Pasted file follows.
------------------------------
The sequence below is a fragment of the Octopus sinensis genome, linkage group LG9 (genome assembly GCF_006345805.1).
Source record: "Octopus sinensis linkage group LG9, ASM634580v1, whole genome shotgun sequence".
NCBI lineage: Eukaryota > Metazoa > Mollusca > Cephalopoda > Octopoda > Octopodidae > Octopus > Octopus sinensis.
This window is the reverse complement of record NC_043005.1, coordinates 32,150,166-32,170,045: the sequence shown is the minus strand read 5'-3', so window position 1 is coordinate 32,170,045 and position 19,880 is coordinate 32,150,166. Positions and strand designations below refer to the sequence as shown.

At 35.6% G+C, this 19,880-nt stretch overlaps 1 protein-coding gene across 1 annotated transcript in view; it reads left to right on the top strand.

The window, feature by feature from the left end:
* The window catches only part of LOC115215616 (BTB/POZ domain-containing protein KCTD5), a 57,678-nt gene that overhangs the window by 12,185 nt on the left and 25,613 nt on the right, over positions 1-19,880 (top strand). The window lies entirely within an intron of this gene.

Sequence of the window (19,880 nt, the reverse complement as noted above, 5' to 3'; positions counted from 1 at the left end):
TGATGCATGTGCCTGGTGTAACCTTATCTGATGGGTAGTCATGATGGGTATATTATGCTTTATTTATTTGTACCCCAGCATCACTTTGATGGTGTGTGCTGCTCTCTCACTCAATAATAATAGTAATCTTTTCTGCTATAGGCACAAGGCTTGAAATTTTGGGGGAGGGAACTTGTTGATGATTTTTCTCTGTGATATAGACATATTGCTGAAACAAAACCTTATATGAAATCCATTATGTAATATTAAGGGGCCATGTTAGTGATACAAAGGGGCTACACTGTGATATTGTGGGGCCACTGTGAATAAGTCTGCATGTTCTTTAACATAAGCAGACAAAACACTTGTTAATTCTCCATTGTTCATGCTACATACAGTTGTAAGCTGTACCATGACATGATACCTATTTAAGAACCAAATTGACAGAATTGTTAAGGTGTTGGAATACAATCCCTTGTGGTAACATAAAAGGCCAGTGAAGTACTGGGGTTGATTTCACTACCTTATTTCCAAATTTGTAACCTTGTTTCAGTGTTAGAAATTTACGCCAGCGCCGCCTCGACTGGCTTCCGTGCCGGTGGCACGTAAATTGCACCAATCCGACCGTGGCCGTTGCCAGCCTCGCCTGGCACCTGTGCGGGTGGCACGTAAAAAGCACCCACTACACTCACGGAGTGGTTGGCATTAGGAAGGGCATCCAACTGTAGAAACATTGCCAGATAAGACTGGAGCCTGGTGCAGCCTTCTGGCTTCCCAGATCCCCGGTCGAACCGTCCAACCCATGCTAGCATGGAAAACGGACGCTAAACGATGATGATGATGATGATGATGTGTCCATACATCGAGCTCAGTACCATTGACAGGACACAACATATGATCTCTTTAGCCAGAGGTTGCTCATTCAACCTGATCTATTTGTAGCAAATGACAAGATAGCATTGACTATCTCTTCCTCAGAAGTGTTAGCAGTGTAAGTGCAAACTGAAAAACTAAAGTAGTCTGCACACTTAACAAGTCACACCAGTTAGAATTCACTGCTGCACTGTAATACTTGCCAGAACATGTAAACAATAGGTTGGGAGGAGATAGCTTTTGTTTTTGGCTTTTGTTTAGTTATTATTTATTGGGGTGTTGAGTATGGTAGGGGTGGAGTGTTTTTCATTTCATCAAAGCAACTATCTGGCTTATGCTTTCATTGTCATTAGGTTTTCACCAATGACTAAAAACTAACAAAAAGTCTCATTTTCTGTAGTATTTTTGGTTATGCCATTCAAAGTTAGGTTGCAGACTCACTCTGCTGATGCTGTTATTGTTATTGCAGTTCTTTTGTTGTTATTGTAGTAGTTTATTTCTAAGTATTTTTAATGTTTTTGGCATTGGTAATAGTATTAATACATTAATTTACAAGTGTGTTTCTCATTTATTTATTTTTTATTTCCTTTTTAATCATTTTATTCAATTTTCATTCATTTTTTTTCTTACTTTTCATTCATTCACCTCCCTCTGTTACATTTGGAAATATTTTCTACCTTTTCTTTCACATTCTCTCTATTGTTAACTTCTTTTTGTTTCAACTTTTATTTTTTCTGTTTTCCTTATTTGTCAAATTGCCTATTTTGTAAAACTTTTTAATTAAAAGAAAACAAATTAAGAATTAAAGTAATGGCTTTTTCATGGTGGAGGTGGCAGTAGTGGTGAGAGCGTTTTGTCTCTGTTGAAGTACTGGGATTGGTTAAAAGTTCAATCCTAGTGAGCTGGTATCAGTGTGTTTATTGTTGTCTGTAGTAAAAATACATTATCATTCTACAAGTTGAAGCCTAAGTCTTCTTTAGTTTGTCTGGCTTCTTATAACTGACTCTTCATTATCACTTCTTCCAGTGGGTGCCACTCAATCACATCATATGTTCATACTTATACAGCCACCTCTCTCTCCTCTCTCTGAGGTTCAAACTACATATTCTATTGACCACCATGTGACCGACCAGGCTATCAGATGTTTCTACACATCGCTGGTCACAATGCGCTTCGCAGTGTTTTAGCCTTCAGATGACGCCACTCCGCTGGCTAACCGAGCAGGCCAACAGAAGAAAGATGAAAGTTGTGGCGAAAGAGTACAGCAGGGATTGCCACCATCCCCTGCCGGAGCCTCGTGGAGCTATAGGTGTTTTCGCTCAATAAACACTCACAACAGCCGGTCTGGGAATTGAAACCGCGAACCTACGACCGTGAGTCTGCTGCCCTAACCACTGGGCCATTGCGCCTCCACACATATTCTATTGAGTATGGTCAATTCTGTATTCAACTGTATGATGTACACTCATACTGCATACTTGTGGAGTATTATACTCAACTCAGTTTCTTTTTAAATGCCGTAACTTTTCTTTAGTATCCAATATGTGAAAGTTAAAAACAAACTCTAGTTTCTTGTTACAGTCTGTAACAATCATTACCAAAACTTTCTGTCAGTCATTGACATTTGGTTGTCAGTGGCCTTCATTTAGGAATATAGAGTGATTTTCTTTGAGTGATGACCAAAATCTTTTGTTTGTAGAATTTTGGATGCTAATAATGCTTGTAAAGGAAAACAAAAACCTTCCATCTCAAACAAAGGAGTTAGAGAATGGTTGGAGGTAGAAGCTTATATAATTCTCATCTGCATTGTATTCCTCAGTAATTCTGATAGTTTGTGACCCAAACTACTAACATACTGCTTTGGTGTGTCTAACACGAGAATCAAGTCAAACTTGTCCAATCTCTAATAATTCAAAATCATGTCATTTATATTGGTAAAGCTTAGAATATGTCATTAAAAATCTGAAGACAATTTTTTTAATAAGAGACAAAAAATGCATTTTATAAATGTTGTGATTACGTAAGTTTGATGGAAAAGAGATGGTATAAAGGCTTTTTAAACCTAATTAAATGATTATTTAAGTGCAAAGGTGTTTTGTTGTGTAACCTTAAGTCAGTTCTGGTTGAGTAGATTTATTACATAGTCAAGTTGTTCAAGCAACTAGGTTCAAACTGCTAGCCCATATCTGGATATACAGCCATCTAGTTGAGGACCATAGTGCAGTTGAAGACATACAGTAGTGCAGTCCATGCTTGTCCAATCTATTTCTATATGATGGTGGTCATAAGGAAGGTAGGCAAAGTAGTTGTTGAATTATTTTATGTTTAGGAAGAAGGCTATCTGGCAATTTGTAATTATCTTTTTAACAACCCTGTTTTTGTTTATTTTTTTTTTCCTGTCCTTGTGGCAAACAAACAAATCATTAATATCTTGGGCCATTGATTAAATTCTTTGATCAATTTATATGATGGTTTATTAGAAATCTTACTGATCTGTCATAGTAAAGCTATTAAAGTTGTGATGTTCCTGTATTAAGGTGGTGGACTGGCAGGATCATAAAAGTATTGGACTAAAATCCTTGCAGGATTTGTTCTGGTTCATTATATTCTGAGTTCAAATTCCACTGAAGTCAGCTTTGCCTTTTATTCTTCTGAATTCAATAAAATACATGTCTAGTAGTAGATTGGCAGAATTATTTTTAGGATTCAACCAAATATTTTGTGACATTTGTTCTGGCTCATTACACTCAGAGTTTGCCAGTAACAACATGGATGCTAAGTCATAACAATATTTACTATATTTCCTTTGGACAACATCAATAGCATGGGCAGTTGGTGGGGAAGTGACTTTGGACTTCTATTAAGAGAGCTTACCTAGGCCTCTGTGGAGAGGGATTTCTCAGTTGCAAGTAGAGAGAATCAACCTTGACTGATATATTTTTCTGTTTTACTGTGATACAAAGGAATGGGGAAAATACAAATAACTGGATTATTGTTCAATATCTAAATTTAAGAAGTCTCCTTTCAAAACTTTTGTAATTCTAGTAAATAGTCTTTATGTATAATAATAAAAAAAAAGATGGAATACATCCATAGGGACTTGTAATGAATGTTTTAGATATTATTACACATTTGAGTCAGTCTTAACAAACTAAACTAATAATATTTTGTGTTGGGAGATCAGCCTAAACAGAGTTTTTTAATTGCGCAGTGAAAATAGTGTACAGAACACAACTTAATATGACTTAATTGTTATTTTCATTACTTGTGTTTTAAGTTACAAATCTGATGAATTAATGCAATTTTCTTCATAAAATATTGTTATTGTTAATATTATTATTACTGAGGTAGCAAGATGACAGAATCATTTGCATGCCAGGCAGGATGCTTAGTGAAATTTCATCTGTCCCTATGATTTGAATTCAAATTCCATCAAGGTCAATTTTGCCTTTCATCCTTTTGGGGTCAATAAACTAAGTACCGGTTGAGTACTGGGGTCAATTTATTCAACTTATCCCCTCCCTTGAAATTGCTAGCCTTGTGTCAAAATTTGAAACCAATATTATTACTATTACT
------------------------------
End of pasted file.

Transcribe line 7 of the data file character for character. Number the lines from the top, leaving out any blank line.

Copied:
* The window catches only part of LOC115215616 (BTB/POZ domain-containing protein KCTD5), a 57,678-nt gene that overhangs the window by 12,185 nt on the left and 25,613 nt on the right, over positions 1-19,880 (top strand). The window lies entirely within an intron of this gene.